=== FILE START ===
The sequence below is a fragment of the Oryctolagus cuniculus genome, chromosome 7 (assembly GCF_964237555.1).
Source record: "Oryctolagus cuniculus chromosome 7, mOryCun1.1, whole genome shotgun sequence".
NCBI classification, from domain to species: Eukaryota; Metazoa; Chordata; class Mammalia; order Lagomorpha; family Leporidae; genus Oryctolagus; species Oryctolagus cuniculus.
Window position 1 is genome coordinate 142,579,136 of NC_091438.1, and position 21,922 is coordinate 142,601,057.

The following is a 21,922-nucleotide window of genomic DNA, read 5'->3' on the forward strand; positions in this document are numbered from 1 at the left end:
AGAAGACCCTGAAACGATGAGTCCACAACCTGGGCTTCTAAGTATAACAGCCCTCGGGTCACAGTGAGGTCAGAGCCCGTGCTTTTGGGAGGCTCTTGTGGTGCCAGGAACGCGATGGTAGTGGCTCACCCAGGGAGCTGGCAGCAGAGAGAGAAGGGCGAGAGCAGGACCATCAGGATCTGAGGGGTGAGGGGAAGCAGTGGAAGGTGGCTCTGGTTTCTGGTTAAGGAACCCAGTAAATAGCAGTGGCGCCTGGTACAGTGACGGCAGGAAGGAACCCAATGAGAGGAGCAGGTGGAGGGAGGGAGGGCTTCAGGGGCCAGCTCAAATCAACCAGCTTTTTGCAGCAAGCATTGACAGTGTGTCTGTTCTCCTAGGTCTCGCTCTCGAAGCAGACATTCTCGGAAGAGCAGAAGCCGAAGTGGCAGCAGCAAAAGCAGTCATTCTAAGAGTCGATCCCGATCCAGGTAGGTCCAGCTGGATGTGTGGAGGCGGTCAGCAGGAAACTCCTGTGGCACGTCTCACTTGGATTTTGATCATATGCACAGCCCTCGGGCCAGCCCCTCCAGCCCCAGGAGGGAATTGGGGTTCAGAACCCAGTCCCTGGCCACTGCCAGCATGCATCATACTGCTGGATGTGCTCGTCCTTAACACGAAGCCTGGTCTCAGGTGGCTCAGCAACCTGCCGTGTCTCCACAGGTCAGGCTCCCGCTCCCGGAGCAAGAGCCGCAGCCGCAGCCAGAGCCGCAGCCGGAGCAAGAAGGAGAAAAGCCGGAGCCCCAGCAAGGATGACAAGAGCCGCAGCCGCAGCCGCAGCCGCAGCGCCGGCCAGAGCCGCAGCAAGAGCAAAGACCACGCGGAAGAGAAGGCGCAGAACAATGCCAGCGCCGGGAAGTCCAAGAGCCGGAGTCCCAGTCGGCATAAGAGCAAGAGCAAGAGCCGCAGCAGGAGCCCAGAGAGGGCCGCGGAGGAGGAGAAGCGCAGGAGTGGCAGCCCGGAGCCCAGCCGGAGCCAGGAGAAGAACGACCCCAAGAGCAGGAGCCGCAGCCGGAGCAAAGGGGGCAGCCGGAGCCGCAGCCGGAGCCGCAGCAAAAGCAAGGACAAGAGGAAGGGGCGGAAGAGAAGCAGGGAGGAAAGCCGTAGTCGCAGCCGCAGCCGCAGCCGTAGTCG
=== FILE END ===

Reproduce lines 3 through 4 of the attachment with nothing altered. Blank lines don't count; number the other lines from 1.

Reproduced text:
NCBI classification, from domain to species: Eukaryota; Metazoa; Chordata; class Mammalia; order Lagomorpha; family Leporidae; genus Oryctolagus; species Oryctolagus cuniculus.
Window position 1 is genome coordinate 142,579,136 of NC_091438.1, and position 21,922 is coordinate 142,601,057.